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Removal threatens to take away everything a person has built over his or her lifetime in the United States, regardless of the number of years they may have lived in the United States. Anyone apprehended and detained by immigration officers is put into an immigration detention center such as York County Prison, and will remain there until they see an Immigration Judge. A detained person, however, may be able to obtain an immigration bond that would allow him or her to remain free pending the removal proceedings.
If you believe you will be detained or have a loved one who is detained in York County Prison or another immigration detention facility and wish to obtain a bond, call us immediately. We can assist people who have either been refused bond or who have had a bond set too high. A dedicated Chester County and Delaware County immigration bond lawyer can assist you in getting a bond hearing to change that. At the Skinner Law Firm, we can assist in securing a more affordable bond.
Call today at (610) 436-1410 to schedule a consultation. We serve clients throughout Philadelphia and the suburban areas including Berks, Bucks, Chester, Delaware, Montgomery, Lancaster and York counties. We also represent clients throughout the tristate area before the Immigration Courts in Philadelphia, York and beyond.
A bond is a type of security, paid to ensure a person’s presence in court at a future date. It is very similar to bail in the criminal justice system. A person pays a sum of money that is held as collateral, agrees to comply with certain rules and conditions, and promises to appear for all future court appearances. Bond limits are set at a minimum of $1,500. (INA 236(a)). If after posting bond, the person fails to appear for court or otherwise fails to meet the terms and conditions of the bond, the bond may be revoked and the money is forfeited to the government.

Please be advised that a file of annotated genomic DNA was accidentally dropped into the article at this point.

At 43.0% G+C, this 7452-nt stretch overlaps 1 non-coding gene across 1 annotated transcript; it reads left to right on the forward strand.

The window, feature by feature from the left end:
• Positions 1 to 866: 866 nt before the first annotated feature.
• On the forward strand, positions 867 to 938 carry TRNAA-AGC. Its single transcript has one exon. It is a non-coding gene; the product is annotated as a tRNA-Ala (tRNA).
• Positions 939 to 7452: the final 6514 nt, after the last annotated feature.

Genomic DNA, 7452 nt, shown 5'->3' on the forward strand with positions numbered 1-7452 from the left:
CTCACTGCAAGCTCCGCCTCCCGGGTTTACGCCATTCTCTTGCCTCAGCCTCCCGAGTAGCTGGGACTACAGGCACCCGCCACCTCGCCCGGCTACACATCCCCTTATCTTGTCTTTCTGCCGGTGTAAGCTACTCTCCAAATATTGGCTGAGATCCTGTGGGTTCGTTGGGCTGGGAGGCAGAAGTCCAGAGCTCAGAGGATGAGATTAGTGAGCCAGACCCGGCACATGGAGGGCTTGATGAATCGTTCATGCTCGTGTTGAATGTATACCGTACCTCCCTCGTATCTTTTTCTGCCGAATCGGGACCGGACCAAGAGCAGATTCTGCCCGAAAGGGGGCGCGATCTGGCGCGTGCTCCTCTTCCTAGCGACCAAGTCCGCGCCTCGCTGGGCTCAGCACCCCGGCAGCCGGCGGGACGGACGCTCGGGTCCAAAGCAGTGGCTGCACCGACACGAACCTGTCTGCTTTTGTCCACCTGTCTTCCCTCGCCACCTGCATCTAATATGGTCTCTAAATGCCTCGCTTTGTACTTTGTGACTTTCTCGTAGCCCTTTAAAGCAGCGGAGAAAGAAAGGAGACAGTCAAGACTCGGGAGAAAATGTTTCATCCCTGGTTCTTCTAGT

In certain scenarios, a detained person may not be eligible for bond. A person deemed removable at a point of entry, or a person detained for terrorism-related activity is not eligible for a bond. In addition, a person detained due to an aggravated felony or drug convictions will almost never be able to obtain a bond. In these scenarios, a person will be detained until a final resolution of their immigration case.
Immigration bond pertains to people who have been placed in immigration detention. People who are subject to removal proceedings may be detained in a designated facility such as the York County Prison while their matter is pending. This can take months or longer.
Detained individuals face the prospect of losing their jobs and their homes. This can make preparing a defense to removal more difficult since a detained person cannot participate in locating key documents or other materials needed in preparation of their case. This makes the immigration bond all the more important since it would allow a person to better assist in the preparation of their defense.
If apprehended and detained, the Department of Homeland Security (“DHS”) has the discretion to grant bond. The bond is typically set at an amount that will assure that the person appears for court and to deter the person from breaking any conditions required for their release. The minimum bond is $1,500.
If DHS declines to grant a bond or grants a bond that is unreasonably high, a detained person may request a bond hearing before an Immigration Judge. A detained person can use a variety of evidence to help secure bond, including letters from friends, family and community members, evidence of good moral character, financial documents and any other form of character reference. At that hearing the Immigration Judge will also weigh a variety of factors, including the following:
A detained person may use a bondsman to post bond. In such circumstances, a person will typically pay a portion or small percent of the bond to the bail bondsman (who is licensed by the federal government.) In exchange, the bail bondsman will then post the full amount of the bond with the Immigration Court. High bond amounts can be a significant problem because the bail bondsman may require some sort of collateral for the bond, including real property. If any circumstances cause the bonded person to miss a hearing, the person paying the collateral (often a loved one) could lose his or her house.
If DHS sets an unreasonably high bond or refuses bond altogether, an immigration attorney can request a bond hearing before an Immigration Judge. The bond amount or denial of bond set by an Immigration Judge is only reviewable in limited circumstances. Therefore, it is important to secure a reasonable bond at the first hearing with the aid of an immigration attorney.
If you are seeking assistance to secure an immigration bond or a more affordable bond for someone in York County Prison or another immigration detention facility in Pennsylvania, a dedicated Chester County, and Delaware County immigration bond lawyer can assist. Call Skinner Law Firm today to schedule a consultation. We will work aggressively to secure a bond at an affordable amount so that you or your loved one can fight removal proceedings outside of detention.